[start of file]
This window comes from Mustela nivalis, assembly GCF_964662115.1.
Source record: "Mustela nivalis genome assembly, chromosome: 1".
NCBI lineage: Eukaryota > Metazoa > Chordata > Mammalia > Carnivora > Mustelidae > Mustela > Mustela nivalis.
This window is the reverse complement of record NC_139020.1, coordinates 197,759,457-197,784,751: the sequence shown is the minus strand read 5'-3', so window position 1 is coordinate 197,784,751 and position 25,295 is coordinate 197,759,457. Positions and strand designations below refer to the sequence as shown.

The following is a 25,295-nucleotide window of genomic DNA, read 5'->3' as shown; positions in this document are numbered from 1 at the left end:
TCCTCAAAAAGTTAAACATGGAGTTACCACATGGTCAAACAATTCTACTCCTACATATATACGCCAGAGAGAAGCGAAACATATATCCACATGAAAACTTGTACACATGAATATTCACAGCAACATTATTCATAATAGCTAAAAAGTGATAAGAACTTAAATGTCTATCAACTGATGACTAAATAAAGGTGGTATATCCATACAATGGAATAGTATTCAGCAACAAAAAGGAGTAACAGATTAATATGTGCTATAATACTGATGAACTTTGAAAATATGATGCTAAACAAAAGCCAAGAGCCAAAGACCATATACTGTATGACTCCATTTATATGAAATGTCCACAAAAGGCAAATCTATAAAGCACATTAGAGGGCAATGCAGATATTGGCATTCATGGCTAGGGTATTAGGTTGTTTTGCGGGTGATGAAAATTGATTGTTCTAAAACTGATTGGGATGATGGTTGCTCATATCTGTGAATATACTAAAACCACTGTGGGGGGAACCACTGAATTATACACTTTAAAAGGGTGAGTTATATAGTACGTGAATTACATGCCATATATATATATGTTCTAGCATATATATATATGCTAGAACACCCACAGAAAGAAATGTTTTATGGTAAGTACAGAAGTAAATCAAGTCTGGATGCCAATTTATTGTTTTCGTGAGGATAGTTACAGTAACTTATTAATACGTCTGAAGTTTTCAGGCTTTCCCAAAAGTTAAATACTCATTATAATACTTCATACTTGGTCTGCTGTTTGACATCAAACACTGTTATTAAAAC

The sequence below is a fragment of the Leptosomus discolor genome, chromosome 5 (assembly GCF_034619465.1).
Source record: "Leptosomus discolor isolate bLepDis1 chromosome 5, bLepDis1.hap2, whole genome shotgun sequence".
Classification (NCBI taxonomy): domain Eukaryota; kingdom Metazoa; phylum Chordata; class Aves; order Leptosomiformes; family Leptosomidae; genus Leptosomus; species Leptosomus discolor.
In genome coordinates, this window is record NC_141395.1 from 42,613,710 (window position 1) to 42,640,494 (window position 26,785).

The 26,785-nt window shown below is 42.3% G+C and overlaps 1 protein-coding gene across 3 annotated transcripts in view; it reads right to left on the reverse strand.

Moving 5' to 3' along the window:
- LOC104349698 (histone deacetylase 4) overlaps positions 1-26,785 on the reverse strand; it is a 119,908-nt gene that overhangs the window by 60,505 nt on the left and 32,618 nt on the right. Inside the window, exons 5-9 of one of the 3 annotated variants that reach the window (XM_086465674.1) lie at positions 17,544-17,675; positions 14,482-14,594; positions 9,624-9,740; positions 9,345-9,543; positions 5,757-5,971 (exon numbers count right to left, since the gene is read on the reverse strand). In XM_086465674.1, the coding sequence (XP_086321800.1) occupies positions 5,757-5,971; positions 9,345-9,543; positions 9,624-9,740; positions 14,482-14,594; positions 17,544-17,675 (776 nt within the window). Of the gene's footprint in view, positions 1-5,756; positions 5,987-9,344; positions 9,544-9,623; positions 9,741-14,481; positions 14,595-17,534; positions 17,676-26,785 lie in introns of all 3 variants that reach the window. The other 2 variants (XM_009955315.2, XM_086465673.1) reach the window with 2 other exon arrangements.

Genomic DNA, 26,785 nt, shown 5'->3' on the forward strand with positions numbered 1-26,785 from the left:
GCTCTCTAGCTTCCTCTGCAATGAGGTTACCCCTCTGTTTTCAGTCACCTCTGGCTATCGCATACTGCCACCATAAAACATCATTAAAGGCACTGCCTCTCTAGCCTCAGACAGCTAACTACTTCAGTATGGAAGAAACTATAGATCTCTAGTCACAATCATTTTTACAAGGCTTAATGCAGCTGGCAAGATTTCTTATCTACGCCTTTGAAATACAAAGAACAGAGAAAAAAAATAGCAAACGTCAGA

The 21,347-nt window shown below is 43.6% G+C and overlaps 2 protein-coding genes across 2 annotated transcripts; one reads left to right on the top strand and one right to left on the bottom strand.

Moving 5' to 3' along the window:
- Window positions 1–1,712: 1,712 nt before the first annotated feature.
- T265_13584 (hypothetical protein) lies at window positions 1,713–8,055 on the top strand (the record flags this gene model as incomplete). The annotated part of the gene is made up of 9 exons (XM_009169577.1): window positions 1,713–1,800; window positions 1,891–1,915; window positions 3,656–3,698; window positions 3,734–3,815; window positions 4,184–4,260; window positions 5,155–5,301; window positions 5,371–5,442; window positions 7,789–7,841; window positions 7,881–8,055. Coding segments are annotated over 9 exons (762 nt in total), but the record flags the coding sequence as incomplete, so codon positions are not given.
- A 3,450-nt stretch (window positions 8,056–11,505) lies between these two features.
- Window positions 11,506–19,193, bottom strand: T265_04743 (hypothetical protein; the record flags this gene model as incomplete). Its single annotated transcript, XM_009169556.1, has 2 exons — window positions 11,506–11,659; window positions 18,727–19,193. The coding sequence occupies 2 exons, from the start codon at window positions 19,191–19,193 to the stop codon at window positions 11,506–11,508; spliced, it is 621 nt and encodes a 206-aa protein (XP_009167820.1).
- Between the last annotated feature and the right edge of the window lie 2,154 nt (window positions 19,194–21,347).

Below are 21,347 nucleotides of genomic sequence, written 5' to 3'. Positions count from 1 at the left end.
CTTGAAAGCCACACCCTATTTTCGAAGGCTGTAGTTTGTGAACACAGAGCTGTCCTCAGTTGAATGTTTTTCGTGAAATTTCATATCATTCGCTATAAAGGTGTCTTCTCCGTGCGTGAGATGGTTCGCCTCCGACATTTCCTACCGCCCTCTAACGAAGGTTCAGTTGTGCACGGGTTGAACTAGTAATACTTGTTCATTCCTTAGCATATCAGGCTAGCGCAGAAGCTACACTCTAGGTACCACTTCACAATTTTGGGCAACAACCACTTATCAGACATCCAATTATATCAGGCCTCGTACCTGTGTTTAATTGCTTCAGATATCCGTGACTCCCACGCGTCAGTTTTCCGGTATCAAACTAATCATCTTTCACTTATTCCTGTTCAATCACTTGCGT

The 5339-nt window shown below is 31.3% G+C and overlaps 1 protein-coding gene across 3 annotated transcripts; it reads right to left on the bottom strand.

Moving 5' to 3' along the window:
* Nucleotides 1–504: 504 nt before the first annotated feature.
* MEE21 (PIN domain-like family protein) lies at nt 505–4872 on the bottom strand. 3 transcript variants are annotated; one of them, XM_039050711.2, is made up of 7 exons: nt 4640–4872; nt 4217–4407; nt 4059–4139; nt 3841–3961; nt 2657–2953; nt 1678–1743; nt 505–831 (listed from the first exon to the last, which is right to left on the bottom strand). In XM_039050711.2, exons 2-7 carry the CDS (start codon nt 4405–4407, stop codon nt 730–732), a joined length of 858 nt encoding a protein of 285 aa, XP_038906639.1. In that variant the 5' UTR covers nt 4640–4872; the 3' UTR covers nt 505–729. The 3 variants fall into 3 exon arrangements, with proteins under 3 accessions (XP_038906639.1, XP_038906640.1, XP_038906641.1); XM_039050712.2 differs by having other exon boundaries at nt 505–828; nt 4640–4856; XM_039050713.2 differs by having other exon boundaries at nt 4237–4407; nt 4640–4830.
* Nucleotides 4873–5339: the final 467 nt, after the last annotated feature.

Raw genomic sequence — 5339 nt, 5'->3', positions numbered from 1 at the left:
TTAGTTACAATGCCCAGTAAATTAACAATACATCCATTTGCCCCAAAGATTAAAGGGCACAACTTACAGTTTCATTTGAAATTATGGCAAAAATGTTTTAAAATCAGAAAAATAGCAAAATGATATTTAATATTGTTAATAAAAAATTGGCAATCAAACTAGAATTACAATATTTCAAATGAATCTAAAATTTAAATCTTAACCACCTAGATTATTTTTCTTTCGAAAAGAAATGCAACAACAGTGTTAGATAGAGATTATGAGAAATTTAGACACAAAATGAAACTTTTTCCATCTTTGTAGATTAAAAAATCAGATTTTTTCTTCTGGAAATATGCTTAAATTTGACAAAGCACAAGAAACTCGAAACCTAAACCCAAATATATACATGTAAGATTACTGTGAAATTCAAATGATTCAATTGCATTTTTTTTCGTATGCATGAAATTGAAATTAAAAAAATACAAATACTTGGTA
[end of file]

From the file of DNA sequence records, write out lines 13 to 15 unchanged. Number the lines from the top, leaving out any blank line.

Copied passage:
- LOC104349698 (histone deacetylase 4) overlaps positions 1-26,785 on the reverse strand; it is a 119,908-nt gene that overhangs the window by 60,505 nt on the left and 32,618 nt on the right. Inside the window, exons 5-9 of one of the 3 annotated variants that reach the window (XM_086465674.1) lie at positions 17,544-17,675; positions 14,482-14,594; positions 9,624-9,740; positions 9,345-9,543; positions 5,757-5,971 (exon numbers count right to left, since the gene is read on the reverse strand). In XM_086465674.1, the coding sequence (XP_086321800.1) occupies positions 5,757-5,971; positions 9,345-9,543; positions 9,624-9,740; positions 14,482-14,594; positions 17,544-17,675 (776 nt within the window). Of the gene's footprint in view, positions 1-5,756; positions 5,987-9,344; positions 9,544-9,623; positions 9,741-14,481; positions 14,595-17,534; positions 17,676-26,785 lie in introns of all 3 variants that reach the window. The other 2 variants (XM_009955315.2, XM_086465673.1) reach the window with 2 other exon arrangements.

Genomic DNA, 26,785 nt, shown 5'->3' on the forward strand with positions numbered 1-26,785 from the left:
GCTCTCTAGCTTCCTCTGCAATGAGGTTACCCCTCTGTTTTCAGTCACCTCTGGCTATCGCATACTGCCACCATAAAACATCATTAAAGGCACTGCCTCTCTAGCCTCAGACAGCTAACTACTTCAGTATGGAAGAAACTATAGATCTCTAGTCACAATCATTTTTACAAGGCTTAATGCAGCTGGCAAGATTTCTTATCTACGCCTTTGAAATACAAAGAACAGAGAAAAAAAATAGCAAACGTCAGA